|Summary:||emerging updates to nfs-mounted file systems can cause running programs to segfault|
|Product:||Portage Development||Reporter:||Myk Taylor <myk002>|
|Component:||Core||Assignee:||Portage team <dev-portage>|
|Package list:||Runtime testing required:||---|
Description Myk Taylor 2012-06-20 02:45:15 UTC
I am not an expert on the portage emerge process, but it seems that it updates files by overwriting them. My system is diskless, running entirely over NFS, and I've noticed that after an update, running processes (such as mythbackend) will sometimes randomly segfault. According to the nfs faq (link in URL field, faq item copied here below), files must be installed with 'install -b' to avoid messing up the cache coherency. Could this method of installation be used automatically when portage detects that the target filesystem is network mounted? From the linked page: D9. When I update shared executable files on my NFS exports, programs running on my clients all segfault. How come? A. If you simply copy the new executable or library over an old version, you are violating the NFS cache consistency rules (described here) by changing a file that is being held open on your clients. Copying over executables creates a window during which an NFS client's cache may hold parts of the old version and parts of the new version, all combined in the same file. The correct way to update executables and shared libraries on your NFS shares is to use the install program with the '-b' option. That renames the version of the executable that is in use, then creates a brand new file to contain the new version of the executable. Reproducible: Always Steps to Reproduce: 1. network mount an entire system; start some complex, long-running services (such as mythbackend) 2. emerge updates to libraries used by the service 3. wait for a segfault of the service NFS volumes are exported from a Netgear ReadyNAS running RAIDiator firmware 4.2.19.
Comment 1 Zac Medico 2012-06-20 03:29:06 UTC
When installing a package, portage already copies each file to a temporary file and then renames it after the copy is complete. For the relevant code, see /usr/lib/portage/pym/portage/util/movefile.py, where it calls copyfile and then rename.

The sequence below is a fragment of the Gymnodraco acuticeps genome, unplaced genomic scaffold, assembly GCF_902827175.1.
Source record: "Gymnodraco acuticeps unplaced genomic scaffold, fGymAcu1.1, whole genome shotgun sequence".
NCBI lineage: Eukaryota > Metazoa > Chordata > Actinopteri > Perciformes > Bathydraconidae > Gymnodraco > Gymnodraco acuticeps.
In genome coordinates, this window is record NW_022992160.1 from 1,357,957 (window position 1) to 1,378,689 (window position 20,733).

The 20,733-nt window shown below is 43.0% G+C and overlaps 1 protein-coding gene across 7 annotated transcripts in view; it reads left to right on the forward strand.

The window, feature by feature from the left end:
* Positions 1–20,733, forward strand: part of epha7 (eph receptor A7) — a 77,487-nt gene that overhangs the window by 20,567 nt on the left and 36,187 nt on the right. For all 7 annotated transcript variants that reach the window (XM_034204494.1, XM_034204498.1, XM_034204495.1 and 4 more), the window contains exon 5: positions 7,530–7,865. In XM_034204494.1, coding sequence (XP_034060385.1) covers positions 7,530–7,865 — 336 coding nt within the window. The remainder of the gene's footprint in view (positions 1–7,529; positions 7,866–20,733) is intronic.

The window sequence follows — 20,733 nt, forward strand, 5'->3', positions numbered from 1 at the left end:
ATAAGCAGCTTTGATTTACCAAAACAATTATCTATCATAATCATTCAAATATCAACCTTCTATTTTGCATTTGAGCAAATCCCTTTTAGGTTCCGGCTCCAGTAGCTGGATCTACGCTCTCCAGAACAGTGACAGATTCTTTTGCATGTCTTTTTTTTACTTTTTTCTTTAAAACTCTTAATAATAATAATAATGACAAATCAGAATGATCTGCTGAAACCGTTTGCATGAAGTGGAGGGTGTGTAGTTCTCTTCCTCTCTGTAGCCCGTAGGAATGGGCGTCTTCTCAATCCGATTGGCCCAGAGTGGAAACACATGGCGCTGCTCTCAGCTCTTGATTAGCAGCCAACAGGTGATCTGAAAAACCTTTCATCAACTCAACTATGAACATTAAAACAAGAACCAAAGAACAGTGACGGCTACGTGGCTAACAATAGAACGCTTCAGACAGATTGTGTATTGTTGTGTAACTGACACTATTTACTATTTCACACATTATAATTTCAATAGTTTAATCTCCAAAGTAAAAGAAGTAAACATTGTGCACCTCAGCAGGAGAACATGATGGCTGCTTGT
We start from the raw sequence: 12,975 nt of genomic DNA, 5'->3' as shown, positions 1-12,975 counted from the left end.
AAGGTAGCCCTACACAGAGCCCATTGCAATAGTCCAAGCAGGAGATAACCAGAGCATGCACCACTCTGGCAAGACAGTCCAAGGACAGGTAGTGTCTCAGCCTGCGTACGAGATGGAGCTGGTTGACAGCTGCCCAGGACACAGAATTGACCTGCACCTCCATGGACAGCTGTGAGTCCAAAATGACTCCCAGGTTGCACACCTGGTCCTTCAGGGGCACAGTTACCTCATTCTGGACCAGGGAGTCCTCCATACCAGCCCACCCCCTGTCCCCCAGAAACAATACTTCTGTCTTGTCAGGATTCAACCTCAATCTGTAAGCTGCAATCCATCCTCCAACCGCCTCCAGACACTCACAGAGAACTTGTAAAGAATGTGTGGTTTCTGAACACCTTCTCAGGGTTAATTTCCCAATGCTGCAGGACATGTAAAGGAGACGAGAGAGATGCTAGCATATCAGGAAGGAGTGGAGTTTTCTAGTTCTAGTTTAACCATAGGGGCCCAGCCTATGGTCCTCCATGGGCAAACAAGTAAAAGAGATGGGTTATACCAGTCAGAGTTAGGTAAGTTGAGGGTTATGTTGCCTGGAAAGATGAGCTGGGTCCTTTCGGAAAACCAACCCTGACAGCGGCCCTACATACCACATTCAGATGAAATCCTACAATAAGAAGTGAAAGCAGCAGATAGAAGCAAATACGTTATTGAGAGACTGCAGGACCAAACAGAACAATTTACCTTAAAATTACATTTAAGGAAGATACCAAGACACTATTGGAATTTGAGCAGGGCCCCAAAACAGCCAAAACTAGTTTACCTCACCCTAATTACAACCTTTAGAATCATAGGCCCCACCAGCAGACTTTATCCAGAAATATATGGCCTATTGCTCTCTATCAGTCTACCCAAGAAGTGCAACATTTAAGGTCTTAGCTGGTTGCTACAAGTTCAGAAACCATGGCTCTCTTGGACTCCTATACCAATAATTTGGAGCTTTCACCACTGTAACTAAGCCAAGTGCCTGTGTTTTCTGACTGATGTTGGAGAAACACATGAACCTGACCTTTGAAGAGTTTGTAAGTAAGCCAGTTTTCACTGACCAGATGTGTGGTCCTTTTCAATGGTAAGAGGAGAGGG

Comment 2 Myk Taylor 2012-06-21 02:09:21 UTC
The behavior the nfs faq is promoting is subtly different from what movefile does. From what I can see, movefile basically performs the following actions: 1) copy file to temporary file in dest dir 2) move temp file to
Comment 3 Myk Taylor 2012-06-21 02:13:28 UTC
The behavior the nfs faq is promoting is subtly different from what movefile does. From what I can see, movefile basically performs the following actions: 1) copy file to temporary file in dest dir 2) rename temp file to dest filename The faq is promoting: 1) move existing file to temp name (in same directory, presumably) 2) copy in updated file 3) remove temp file Combining the two behaviors (both of which are desirable), might look like this: 1) cp src to dest#new 2) mv dest to dest#old 3) mv dest#new dest 4) rm dest#old Does that make sense?
Comment 4 Zac Medico 2012-06-21 02:27:25 UTC
(In reply to comment #3) > Combining the two behaviors (both of which are desirable), might look like > this: > > 1) cp src to dest#new > 2) mv dest to dest#old > 3) mv dest#new dest > 4) rm dest#old > > Does that make sense? Well, it's less desirable than the existing behavior, because there's a small period of time between step 2 and step 2 where the destination file is temporarily inaccessible. Imagine if it's something important, like /bin/bash.
Comment 5 Myk Taylor 2012-06-21 02:38:24 UTC
that is true -- I'd like the replacement to be atomic as well, but, at least for nfs, I'd rather have a well-functioning system. Could the suggested behavior only be turned on for remote filesystems, perhaps?
Comment 6 Myk Taylor 2012-06-21 02:43:43 UTC
or maybe just for nfs -- I'm unsure how other remote file systems work with regards to deleted files. nfs relies on that '.nfs03243049343434' "silly rename" business (which our current file-overwriting implementation defeats).
Comment 7 Zac Medico 2012-06-21 02:50:24 UTC
We can add a FEATURES=nfs-nonatomic-merge setting. I'd be surprised if it helps though, since I would expect the existing movefile behavior would work fine.
Comment 8 Myk Taylor 2012-06-21 02:59:59 UTC
adding a feature would probably be best, since making the update non-atomic does have user-visible effects, as you rightly point out. I'm pretty sure the current implementation is not sufficient, though, since it does not allow nfs to create the "silly renamed" version of opened files, as detailed at http://nfs.sourceforge.net/#faq_d2